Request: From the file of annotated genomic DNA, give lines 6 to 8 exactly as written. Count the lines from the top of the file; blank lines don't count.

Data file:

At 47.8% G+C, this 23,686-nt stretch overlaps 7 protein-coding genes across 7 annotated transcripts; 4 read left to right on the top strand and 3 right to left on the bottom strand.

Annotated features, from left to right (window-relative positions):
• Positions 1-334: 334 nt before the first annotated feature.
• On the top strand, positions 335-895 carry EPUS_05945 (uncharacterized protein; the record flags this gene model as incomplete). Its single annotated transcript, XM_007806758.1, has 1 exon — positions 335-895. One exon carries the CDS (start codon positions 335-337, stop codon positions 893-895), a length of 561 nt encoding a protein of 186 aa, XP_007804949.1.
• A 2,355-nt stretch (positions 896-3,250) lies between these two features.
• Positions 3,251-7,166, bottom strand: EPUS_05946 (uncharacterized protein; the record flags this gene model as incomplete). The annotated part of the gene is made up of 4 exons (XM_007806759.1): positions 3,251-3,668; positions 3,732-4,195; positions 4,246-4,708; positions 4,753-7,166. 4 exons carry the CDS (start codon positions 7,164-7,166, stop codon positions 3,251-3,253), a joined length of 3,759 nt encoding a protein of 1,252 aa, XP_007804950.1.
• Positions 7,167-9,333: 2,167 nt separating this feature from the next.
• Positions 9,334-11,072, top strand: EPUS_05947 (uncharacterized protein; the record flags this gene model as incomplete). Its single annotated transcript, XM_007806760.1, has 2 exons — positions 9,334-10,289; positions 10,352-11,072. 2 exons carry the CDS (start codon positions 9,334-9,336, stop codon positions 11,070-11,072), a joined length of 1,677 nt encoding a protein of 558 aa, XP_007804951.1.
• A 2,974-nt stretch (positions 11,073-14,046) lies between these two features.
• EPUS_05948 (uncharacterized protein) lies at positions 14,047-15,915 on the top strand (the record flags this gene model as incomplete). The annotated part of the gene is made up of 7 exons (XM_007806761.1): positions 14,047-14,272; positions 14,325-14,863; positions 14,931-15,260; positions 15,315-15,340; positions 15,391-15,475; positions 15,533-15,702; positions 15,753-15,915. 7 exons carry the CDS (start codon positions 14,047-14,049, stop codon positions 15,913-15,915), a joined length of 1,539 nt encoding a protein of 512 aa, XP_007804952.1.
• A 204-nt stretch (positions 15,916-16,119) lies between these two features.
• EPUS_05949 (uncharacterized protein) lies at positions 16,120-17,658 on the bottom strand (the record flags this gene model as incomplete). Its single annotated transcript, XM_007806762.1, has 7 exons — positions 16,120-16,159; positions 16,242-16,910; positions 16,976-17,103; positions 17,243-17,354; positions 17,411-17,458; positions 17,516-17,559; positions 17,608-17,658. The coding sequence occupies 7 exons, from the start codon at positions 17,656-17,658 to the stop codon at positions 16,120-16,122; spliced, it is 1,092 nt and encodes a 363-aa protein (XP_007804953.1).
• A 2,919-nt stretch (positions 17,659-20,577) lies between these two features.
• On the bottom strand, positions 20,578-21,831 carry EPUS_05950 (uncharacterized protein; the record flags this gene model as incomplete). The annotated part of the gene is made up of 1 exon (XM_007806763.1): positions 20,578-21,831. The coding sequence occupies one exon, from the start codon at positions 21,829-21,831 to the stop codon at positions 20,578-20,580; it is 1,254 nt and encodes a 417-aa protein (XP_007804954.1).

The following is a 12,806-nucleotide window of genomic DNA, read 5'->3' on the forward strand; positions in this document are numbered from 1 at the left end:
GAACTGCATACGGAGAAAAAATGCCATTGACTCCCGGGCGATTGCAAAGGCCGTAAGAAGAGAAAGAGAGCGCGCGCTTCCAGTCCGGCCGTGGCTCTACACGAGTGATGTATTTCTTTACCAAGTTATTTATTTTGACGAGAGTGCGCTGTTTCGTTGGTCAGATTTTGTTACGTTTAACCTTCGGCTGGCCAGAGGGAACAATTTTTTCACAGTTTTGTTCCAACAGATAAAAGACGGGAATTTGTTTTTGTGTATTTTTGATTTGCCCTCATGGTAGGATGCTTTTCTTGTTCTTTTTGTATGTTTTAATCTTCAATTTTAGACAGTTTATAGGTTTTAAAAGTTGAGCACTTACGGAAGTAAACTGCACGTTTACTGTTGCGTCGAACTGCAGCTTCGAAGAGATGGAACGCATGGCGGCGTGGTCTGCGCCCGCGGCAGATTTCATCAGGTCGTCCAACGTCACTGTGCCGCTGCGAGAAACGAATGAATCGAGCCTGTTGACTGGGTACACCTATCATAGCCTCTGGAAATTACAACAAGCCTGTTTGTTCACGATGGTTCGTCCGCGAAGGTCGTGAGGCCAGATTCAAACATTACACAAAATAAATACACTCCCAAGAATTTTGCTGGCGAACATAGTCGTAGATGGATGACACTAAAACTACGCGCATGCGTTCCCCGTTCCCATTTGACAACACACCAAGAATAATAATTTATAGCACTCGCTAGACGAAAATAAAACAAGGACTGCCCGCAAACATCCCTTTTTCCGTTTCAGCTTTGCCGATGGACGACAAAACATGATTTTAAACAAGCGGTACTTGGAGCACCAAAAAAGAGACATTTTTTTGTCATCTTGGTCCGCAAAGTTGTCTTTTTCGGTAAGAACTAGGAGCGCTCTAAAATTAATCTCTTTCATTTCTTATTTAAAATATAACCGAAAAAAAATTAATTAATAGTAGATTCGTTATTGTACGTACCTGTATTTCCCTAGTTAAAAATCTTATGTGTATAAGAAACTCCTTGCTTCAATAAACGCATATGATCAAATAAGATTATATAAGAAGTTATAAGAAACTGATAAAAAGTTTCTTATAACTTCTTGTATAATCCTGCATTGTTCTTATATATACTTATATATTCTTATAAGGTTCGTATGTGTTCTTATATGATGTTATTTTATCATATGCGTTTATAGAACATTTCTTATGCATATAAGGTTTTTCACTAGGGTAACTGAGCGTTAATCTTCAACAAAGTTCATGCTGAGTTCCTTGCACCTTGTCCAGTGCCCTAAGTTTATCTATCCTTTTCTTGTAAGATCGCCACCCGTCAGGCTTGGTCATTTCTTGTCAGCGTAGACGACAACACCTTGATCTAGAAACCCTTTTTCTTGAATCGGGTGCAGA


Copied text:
• Positions 3,251-7,166, bottom strand: EPUS_05946 (uncharacterized protein; the record flags this gene model as incomplete). The annotated part of the gene is made up of 4 exons (XM_007806759.1): positions 3,251-3,668; positions 3,732-4,195; positions 4,246-4,708; positions 4,753-7,166. 4 exons carry the CDS (start codon positions 7,164-7,166, stop codon positions 3,251-3,253), a joined length of 3,759 nt encoding a protein of 1,252 aa, XP_007804950.1.
• Positions 7,167-9,333: 2,167 nt separating this feature from the next.
• Positions 9,334-11,072, top strand: EPUS_05947 (uncharacterized protein; the record flags this gene model as incomplete). Its single annotated transcript, XM_007806760.1, has 2 exons — positions 9,334-10,289; positions 10,352-11,072. 2 exons carry the CDS (start codon positions 9,334-9,336, stop codon positions 11,070-11,072), a joined length of 1,677 nt encoding a protein of 558 aa, XP_007804951.1.